The Middlebury Campus
Wednesday, October 10, 2001

Idaho's Levitate Inhabits Slo-Core Territory
By Allison Quady, Arts Editor

Idaho arrives in town this Friday on their North American tour to perform in the Gamut Room for WRMC’s weekly concert series. Making their way through the Midwest, up to Montreal and down the Atlantic coast, Idaho is promoting their newest album, Levitate, and broadening their audience with their first appearence at Middlebury.

Idaho brings me close to Los Angeles, the amorphous soul-searching arena of life and longtime home to Jeff Martin’s melancholy slo-core band.

Spreading its tentacles up the valley, into the desert and down the coast, the placeless character of Los Angeles permeates Idaho’s seventh album, Levitate.

Since 1991, co-founder Jeff Martin has been all it is possible to be in Idaho, whose other members recede in and out with the years.

Levitate, the third and latest album produced on Idaho’s own label, Idaho Music, maintains the poignancy of the previously lauded by critics, Hearts of Palm album.

Levitate is filled with songs to listen to quietly and many say, sadly. The melancholy is a comfort, a shared understanding of solitary places.

Grouped with bands such as The Red House Painters and The American Music Club, Idaho is considered a founder of the slo-core revolution, whose meditative style both settles and stirs sentiment.

In its lonesome nature, slo-core is a probable genre for Idaho, or more correctly for Martin, whose latest album is a one man slo-core band.

Martin plays all instruments on all tracks of “Levitate” except for five drum tracks played by a lucky University of Southern California graduate who sent him a well-received demo tape according to Idaho publicist Big Hassle.

Trained in classical piano, Martin’s musicianship is the omnipresence in Idaho’s guitar, lyrics, piano and percussion.

At times, Idaho has included a greater variety of musical personalities including co-founder John Berry, guitarist Dan Seta and guests including Melissa Auf De Mar of Hole/Smashing Pumpkins and REM/ Beck drummer Joey Waronka.

Levitate’s opening song, “Wondering The Fields” begins with drums accompanied by piano, chased by Martin’s contemplative philosophy of wandering not wasting through life and leaving a place for the sake of searching elsewhere, “Just to get the rush of endless possibility.”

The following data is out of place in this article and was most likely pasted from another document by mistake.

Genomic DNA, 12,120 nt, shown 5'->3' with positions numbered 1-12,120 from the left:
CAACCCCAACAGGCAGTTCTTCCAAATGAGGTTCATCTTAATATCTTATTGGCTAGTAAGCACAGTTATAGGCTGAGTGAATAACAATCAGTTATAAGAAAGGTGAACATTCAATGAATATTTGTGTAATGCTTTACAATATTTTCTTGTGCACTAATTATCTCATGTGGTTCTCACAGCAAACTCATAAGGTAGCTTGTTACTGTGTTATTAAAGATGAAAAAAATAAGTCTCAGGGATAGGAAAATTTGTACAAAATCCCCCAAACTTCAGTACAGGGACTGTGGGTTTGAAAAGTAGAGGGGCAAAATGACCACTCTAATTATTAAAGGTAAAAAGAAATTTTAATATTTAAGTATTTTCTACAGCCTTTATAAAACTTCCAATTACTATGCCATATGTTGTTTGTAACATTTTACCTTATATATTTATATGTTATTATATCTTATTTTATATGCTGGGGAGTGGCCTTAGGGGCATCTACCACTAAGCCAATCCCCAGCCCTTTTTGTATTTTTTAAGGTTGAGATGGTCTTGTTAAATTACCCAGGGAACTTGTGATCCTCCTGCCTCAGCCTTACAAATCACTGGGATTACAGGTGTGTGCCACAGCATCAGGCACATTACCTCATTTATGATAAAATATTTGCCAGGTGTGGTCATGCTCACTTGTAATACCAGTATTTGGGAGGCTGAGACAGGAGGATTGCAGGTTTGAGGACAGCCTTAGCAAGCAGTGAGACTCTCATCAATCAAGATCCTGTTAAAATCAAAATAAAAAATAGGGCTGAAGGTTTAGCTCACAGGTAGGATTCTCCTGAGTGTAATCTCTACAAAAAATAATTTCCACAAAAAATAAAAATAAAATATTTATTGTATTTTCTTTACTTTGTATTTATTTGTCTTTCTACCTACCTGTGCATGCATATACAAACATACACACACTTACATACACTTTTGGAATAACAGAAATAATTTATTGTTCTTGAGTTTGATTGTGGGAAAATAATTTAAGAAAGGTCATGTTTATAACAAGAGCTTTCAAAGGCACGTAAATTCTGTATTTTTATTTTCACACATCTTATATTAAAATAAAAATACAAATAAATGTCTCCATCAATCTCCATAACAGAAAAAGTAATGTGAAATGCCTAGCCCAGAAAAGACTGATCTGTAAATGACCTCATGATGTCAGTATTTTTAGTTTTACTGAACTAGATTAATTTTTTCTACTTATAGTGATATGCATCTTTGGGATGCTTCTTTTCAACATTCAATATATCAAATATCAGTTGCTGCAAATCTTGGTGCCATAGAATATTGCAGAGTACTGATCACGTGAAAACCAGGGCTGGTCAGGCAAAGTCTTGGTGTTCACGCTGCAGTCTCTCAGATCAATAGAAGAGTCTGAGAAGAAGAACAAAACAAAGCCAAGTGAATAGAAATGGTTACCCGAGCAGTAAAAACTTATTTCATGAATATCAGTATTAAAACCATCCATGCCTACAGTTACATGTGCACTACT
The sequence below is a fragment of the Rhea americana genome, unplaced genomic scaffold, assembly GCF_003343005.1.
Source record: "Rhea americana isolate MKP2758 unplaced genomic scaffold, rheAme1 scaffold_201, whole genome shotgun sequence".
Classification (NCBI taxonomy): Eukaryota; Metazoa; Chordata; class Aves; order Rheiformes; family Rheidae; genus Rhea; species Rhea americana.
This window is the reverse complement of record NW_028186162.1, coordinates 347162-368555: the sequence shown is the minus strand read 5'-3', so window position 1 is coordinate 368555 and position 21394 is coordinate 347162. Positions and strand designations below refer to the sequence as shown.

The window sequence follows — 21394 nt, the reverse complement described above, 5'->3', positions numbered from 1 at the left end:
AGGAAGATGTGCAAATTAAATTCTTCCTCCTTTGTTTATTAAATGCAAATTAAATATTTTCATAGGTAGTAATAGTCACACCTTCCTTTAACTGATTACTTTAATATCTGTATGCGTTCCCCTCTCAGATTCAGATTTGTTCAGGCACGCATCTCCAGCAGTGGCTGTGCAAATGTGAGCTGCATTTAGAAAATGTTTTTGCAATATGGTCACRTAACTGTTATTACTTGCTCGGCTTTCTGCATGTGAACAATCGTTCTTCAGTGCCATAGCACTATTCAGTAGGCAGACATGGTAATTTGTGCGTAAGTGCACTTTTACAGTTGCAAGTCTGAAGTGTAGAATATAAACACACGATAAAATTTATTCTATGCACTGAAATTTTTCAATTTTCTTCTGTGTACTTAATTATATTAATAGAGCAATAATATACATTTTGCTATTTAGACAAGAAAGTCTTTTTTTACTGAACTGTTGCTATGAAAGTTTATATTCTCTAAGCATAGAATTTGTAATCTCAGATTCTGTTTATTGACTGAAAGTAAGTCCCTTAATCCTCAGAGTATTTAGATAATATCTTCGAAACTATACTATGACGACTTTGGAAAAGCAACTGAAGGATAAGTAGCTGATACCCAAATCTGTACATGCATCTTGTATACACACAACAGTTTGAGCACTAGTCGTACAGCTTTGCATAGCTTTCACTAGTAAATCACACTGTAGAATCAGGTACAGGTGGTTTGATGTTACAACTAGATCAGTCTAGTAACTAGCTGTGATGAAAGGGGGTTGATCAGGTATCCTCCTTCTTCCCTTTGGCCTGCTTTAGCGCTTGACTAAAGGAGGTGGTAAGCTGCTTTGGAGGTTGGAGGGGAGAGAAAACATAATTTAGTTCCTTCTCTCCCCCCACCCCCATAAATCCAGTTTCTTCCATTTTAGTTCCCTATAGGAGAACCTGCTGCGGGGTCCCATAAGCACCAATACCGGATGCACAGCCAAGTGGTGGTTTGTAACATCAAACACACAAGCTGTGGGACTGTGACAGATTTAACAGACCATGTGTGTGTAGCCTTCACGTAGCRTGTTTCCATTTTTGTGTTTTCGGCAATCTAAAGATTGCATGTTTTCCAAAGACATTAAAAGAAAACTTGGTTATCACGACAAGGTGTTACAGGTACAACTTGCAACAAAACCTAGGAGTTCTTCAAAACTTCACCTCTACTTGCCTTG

The youthful song is followed by “20 Years,” a second track persisting on the idea of coming into one’s own. Names of roads traveled in addition to the allusion of a key mentioned in the first song, resonate in Martin’s meditation on the geography of longing for movement.

On the third track a darker side of this yearning is exposed in the thoughts of a traveler.

The many hours it takes to get from place to place in the west, most specifically from Southern California to anywhere else along rambling 101 foregrounds the woes of the despondant driver who passes the eucalyptus trees, “taking everything for granted.”

The patterned two to four minute song is followed by the pleasant piano/drum combination of “On The Shore,” which echoes the rhythm of the coast in the quiet closed-eye listener.

The instrumentals accompany a prayer to someone or thing. The suppliant I envision as a man kneeling on the shore, thinking his meaningless human thoughts and pondering his reality in the face of the setting sun.

The piano solo, accompanied by hymn-like murmers, on the following track is reminicent of a sounds of nature album, until the solo transforms into a techno drum beat and then returns to the solitary piano.

Slowly, more sounds are added to the piano notes and Martin’s humming transforms into lyrics. The care prescribed to the intro in the transformations of instruments and rhythms instills an intimacy to the songwrite in the careful listener. The quiet uncertain passions of “Santa Claus Is Weird” hint of a tragic love story in a moment of disillusionment.

After an album replete with maturing sensitivity, wonderment and tragedy, the final tracks on “Levitate” resolve uncertainty with a yeilding acceptance to fate.

The sentiments of “Levitate” express those of Slo-Core contemporaries finding pleasure in the meticulous rendering of tragedy.

Idaho’s live Gamut Room performance this Friday will be a unique representative of the slo-core genre hailing from California.

this review is/was online at Middlebury Campus
and is available here for archival purposes only